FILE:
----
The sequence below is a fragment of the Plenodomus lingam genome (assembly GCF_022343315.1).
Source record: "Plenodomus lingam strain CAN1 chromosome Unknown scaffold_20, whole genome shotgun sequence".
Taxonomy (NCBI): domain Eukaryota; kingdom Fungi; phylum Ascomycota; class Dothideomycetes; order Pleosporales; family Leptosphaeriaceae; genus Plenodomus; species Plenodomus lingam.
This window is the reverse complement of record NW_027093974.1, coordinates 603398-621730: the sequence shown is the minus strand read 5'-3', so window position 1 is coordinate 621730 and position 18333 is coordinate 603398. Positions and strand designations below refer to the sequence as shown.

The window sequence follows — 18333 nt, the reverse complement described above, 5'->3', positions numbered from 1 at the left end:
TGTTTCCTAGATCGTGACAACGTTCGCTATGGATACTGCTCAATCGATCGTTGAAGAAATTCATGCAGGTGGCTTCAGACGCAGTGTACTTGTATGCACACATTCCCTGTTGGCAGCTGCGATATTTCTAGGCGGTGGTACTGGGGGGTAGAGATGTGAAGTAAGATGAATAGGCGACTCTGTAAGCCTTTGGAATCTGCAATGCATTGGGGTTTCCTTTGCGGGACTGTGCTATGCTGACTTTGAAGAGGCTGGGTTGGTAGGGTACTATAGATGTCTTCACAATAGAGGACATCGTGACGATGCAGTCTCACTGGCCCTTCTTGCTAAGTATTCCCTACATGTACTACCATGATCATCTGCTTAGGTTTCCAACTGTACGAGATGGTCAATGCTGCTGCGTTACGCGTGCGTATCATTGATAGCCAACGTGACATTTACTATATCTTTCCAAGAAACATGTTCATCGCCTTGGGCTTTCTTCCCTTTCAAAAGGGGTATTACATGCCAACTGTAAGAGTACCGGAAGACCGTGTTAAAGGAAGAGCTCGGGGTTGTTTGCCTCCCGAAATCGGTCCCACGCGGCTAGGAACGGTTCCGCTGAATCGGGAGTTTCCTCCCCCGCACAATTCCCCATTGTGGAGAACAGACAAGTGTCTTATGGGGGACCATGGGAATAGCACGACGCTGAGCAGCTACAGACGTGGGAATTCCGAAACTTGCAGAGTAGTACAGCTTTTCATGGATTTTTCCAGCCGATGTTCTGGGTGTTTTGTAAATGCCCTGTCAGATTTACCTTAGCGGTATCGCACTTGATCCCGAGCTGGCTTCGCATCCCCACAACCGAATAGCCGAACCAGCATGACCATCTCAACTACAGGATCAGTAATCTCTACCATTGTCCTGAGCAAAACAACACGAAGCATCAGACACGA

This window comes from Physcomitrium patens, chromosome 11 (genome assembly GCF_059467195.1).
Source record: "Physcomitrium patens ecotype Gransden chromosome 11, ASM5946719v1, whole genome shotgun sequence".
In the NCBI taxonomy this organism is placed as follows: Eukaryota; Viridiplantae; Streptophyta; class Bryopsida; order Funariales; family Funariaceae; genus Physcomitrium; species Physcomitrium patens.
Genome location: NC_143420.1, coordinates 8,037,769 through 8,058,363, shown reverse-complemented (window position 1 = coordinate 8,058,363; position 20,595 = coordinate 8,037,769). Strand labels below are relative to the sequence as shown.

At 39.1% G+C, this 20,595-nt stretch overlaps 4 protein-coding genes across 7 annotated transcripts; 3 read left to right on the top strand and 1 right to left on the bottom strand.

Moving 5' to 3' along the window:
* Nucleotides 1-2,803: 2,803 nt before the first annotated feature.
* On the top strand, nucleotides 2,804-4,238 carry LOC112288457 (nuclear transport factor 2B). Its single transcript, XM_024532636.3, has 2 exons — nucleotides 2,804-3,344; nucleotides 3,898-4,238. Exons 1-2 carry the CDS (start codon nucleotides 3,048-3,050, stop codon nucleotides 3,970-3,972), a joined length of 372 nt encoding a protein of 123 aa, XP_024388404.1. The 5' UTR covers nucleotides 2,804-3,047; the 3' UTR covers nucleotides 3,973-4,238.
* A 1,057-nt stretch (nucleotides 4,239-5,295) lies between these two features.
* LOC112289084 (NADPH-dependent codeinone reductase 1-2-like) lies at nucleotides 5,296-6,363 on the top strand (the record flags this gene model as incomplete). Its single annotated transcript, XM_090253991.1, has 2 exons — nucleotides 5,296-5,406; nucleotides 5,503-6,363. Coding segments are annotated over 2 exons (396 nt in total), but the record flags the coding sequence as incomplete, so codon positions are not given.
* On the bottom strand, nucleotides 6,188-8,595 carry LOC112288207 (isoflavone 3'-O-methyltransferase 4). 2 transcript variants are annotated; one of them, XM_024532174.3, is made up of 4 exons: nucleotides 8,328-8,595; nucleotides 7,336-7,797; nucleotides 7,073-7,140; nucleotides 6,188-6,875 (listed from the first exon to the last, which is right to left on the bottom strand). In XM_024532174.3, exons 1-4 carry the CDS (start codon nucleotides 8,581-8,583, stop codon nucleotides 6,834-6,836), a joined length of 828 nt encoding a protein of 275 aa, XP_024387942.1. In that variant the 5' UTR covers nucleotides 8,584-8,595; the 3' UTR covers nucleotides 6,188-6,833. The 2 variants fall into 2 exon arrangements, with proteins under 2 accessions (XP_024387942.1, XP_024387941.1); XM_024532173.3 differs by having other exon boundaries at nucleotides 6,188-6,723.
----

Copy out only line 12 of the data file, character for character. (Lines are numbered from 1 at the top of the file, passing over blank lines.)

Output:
Moving 5' to 3' along the window: